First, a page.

A Different Kind of Artist: Q&A with junior Charlotte Seidensticker, stage and special effects makeup artist
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How did you get into makeup?
It kind of started that I was just watching makeup youtube videos and thought, “Oh this is cool. I’m going to see if my mom can get me makeup at the drugstore and I try that.” Freshman year I joined makeup crew for the fall play and it ended up being fun and I enjoyed it. I ended up doing more intricate makeup and it spiraled into this passion for making weird things on my face.
What is your favorite makeup creation?
I’ve done a lot of character makeup and I did it a really long time ago, but one time I made myself a female terminator. That was my favorite because I got to do glamour, but also do this cool metal effect and make it gory on the side so I got to really pull everything together.
How long does it usually take to create those kind of characters?
It depends on the character that I am doing. I do the hulk, so I will paint my entire self green which can take about two hours. If I am doing a look for the first time and I am experimenting with a bunch of stuff, then it will usually take 1-2 hours just because I am taking my time. Once I’ve gotten a look down, like I do the joker a lot because I go to conventions a lot, it will only take an hour-ish. It’s a long time, but it’s an enjoyable hours. It’s a stress reliever.
What is your daily makeup like?
I’ve struggled with acne a lot, so I used to wear makeup a lot to cover that and because I like doing that. This year, I’ve kind of stopped doing my makeup because you have more time in the morning. You kind of also grow in yourself and let people see your bare face. It’s kind of uncomfortable the first kind of days, but it ends up being okay because no one really cares.
Any advice to aspiring makeup artists?
Keep experimenting and keep doing makeup. If you don’t like the way it turns out, either just wipe it away because it’s temporary or keep building because you can create something really cool–that’s how a lot of my favorite pieces have started. I keep going and find something that you love to do. Some love glamour, and some love gory-special effect makeup. So, find something you love and do it because it’s fun.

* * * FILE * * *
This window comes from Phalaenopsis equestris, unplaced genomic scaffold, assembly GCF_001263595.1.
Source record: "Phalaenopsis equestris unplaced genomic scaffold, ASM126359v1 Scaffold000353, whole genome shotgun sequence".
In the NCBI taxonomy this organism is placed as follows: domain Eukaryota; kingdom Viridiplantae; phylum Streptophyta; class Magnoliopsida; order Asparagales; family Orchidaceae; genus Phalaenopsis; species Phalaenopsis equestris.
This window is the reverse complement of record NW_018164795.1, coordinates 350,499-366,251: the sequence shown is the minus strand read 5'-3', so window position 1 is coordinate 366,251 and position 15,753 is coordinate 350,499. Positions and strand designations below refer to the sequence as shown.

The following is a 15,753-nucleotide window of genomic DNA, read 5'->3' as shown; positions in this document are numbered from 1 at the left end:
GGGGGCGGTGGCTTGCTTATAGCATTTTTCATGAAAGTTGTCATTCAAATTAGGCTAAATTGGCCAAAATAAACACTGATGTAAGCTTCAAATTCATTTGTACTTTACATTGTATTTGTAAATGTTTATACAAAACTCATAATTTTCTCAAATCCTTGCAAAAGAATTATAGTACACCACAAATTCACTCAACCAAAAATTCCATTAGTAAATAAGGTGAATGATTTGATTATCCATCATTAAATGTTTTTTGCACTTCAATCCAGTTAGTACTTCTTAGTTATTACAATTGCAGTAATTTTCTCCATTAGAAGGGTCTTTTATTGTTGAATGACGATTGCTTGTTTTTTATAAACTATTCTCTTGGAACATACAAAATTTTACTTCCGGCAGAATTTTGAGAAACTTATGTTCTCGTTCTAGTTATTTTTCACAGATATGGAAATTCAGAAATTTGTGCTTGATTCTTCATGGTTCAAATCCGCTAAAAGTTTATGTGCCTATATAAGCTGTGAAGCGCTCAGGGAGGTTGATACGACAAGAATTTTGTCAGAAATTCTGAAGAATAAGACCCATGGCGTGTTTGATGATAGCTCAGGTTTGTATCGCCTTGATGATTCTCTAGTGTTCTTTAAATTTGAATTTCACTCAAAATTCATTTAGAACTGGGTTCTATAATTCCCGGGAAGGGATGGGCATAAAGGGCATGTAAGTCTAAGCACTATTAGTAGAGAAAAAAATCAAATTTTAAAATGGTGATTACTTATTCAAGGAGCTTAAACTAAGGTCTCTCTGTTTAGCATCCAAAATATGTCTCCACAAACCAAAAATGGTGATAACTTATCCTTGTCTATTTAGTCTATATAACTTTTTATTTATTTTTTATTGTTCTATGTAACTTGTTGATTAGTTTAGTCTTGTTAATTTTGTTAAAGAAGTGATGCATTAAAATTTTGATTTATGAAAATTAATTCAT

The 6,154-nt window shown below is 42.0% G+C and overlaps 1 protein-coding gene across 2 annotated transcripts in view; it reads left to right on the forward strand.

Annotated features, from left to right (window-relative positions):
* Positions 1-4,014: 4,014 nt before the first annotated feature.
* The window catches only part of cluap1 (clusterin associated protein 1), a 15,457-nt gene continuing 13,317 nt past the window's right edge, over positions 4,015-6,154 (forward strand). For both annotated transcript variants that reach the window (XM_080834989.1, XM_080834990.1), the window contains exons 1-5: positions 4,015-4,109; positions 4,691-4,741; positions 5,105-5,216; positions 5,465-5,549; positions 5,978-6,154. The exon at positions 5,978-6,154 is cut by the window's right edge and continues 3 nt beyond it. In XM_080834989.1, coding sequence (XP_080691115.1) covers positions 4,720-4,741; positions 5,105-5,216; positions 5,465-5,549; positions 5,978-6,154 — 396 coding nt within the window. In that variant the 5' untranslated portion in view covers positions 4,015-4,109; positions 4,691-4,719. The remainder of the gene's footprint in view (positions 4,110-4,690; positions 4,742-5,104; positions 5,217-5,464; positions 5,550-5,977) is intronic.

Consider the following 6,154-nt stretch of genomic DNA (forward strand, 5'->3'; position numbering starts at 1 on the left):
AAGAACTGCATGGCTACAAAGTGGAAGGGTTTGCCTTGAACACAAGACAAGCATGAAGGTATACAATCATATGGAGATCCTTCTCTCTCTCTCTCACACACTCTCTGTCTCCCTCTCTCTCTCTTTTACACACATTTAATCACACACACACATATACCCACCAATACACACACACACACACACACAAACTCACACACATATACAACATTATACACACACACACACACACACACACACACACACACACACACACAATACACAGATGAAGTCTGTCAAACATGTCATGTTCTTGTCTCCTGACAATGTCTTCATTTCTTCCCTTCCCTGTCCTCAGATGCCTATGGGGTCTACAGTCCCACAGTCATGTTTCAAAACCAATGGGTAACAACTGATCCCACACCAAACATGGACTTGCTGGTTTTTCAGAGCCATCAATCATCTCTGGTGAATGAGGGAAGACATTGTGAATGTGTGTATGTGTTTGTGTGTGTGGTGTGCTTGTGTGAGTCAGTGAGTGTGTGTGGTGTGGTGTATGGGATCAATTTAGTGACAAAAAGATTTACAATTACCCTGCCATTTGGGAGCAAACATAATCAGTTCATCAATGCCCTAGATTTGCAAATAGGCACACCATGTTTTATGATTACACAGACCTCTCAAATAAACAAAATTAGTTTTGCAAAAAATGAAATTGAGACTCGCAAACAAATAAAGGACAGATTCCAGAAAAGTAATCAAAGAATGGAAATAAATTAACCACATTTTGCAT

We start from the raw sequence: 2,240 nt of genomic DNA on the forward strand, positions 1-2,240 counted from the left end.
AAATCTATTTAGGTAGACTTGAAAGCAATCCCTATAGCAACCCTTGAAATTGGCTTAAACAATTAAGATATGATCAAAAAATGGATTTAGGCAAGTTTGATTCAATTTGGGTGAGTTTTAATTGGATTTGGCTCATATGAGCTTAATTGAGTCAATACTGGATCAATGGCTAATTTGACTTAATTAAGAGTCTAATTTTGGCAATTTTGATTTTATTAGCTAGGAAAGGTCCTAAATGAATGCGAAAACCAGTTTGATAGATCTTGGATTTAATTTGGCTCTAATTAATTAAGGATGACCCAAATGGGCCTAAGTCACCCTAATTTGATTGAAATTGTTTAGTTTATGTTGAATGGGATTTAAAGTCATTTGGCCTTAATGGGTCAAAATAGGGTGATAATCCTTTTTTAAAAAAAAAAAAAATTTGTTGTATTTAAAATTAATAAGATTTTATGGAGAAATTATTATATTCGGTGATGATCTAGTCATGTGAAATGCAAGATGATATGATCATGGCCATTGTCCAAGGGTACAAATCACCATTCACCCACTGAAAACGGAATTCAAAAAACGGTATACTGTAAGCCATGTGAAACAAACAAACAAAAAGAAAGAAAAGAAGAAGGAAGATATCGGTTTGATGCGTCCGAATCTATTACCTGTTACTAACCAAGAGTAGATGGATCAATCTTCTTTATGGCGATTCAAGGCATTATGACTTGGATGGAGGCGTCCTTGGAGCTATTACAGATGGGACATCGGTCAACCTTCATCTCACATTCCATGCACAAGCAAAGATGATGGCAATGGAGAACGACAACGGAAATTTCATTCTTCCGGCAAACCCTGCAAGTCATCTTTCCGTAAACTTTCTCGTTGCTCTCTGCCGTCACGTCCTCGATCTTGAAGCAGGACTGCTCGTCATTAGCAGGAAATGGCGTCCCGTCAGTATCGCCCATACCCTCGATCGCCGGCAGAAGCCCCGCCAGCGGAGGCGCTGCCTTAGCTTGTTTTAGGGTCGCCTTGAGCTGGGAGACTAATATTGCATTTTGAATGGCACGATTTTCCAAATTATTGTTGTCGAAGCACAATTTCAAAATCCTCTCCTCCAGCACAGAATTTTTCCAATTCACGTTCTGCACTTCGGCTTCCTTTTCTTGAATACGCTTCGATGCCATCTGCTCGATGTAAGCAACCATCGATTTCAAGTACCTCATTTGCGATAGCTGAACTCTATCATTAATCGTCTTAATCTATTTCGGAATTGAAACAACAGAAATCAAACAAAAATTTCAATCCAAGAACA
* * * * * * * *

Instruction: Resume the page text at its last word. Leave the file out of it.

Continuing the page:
What has been your biggest challenge as an artist?
It can be expensive to be a makeup artist. Sometimes when I am stressed out I do makeup to not stress out. One of the toughest things is to get outside of your comfort box. For me, I usually do characters so I will try to stick exactly to what the character looks like and because I am such a perfectionist if it doesn’t look exactly like the character I feel like it’s bad. So I’ve learned to step out of my box and be okay with everything not being perfect, and that has led me to some of my best works.
What is something you’ve learned as a makeup artists?
I’ve learned a lot of specific makeup techniques. For example, I have learned that skin conditions are very visible and important to note. In life, I’ve learned that makeup is temporary and you can use it to express yourself.
What, if any, ways has CHS supported your makeup passion?
For one of the spirit days I did an entire skull makeup on my face for the holiday spirit days, but I walked through the hallways and no one looks at you weird because everyone at CHS is weird in their own way. People were dressed in easter bunny costumes and I was walking in the hallway looking like a dead creature. Honestly, it’s been cool to do whatever I want and not get judged to much it because CHS is so big. Then, the theatre department has really aided in the shows have allowed me to do such cool makeup for all of those shows.